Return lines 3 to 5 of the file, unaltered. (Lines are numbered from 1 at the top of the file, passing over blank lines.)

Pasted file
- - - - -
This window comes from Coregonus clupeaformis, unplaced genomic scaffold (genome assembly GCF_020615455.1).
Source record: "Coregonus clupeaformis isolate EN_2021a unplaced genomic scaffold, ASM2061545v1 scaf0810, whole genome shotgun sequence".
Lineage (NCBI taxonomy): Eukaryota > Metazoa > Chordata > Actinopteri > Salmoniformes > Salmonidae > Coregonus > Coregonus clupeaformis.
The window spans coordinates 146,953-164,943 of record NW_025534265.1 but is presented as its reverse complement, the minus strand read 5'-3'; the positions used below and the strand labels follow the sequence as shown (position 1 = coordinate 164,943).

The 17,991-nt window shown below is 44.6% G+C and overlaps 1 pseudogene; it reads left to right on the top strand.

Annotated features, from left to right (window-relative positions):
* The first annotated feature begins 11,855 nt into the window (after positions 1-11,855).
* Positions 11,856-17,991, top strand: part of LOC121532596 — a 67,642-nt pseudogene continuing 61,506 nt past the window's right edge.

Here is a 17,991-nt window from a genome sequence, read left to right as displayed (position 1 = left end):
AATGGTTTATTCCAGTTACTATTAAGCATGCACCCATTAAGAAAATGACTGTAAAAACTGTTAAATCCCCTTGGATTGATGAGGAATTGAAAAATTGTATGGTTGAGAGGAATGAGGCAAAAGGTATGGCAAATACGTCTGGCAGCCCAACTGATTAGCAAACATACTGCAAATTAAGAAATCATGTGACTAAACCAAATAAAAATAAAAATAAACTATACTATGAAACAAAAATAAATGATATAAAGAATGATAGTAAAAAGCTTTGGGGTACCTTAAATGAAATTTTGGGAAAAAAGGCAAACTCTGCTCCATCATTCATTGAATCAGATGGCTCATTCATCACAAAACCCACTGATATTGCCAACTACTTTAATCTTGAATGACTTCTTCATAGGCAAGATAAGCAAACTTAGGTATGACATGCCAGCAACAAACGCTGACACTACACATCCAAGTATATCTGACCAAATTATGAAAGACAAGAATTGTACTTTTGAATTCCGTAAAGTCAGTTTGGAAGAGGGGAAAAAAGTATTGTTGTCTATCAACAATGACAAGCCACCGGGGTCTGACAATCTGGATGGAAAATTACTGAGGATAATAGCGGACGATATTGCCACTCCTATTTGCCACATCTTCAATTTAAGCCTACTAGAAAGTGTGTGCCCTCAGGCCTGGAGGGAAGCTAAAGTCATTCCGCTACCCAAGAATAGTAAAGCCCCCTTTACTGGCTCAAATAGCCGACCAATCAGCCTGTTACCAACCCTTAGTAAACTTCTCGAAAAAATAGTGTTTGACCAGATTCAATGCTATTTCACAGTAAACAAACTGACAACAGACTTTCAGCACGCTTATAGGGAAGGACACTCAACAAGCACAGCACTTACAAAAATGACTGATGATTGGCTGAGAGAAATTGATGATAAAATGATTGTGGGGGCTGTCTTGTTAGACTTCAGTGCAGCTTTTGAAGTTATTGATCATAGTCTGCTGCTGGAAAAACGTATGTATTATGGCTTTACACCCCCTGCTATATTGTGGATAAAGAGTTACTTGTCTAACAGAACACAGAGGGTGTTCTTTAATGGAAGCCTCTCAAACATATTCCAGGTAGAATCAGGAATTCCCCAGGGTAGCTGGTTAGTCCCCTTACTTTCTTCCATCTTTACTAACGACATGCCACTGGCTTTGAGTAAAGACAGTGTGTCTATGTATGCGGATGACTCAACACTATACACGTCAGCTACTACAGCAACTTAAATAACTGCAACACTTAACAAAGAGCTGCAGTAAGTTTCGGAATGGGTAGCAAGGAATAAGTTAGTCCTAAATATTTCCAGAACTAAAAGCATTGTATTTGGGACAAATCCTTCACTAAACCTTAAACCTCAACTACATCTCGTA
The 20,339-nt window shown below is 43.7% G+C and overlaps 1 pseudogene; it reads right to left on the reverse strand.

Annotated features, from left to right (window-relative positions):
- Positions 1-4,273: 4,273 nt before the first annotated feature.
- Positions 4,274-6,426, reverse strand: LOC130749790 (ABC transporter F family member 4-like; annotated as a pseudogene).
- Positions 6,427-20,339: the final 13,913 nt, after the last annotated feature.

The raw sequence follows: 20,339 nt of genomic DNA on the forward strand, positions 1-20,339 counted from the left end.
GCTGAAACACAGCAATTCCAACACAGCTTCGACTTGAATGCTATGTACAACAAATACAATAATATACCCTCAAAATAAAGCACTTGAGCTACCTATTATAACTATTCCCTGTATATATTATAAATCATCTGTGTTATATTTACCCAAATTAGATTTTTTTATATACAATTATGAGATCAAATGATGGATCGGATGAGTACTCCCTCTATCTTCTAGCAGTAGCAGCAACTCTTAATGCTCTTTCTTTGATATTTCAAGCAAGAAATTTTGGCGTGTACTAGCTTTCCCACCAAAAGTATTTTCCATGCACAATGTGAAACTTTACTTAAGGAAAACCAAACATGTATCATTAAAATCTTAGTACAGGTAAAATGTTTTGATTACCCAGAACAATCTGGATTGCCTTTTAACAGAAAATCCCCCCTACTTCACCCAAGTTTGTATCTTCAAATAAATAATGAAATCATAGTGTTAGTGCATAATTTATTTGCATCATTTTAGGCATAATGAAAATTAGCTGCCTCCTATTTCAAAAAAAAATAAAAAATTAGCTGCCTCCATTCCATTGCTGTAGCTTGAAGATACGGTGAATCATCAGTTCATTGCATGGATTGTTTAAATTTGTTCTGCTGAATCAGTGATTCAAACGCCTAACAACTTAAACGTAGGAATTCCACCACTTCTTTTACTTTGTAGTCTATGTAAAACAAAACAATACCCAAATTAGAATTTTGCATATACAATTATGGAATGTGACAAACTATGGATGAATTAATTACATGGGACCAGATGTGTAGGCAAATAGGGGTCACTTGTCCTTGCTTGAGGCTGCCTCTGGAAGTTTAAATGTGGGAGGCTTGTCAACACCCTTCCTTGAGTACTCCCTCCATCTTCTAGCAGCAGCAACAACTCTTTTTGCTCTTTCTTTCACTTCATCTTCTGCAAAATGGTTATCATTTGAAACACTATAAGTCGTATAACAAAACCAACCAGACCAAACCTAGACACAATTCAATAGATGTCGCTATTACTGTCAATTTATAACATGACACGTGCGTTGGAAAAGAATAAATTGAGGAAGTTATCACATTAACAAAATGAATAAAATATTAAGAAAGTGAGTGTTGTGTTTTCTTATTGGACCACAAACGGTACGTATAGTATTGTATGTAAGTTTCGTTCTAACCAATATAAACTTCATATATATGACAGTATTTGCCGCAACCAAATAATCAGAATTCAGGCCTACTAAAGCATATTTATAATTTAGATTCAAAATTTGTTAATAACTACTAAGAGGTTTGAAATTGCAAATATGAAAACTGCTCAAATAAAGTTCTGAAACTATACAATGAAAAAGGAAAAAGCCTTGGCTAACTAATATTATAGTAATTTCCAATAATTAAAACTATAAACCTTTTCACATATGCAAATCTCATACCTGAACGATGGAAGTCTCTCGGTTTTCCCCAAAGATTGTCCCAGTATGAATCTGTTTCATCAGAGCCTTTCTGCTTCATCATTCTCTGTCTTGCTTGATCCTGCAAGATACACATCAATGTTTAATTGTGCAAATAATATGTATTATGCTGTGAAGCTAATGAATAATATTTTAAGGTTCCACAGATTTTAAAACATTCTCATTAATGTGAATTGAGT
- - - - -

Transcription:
Lineage (NCBI taxonomy): Eukaryota > Metazoa > Chordata > Actinopteri > Salmoniformes > Salmonidae > Coregonus > Coregonus clupeaformis.
The window spans coordinates 146,953-164,943 of record NW_025534265.1 but is presented as its reverse complement, the minus strand read 5'-3'; the positions used below and the strand labels follow the sequence as shown (position 1 = coordinate 164,943).

The 17,991-nt window shown below is 44.6% G+C and overlaps 1 pseudogene; it reads left to right on the top strand.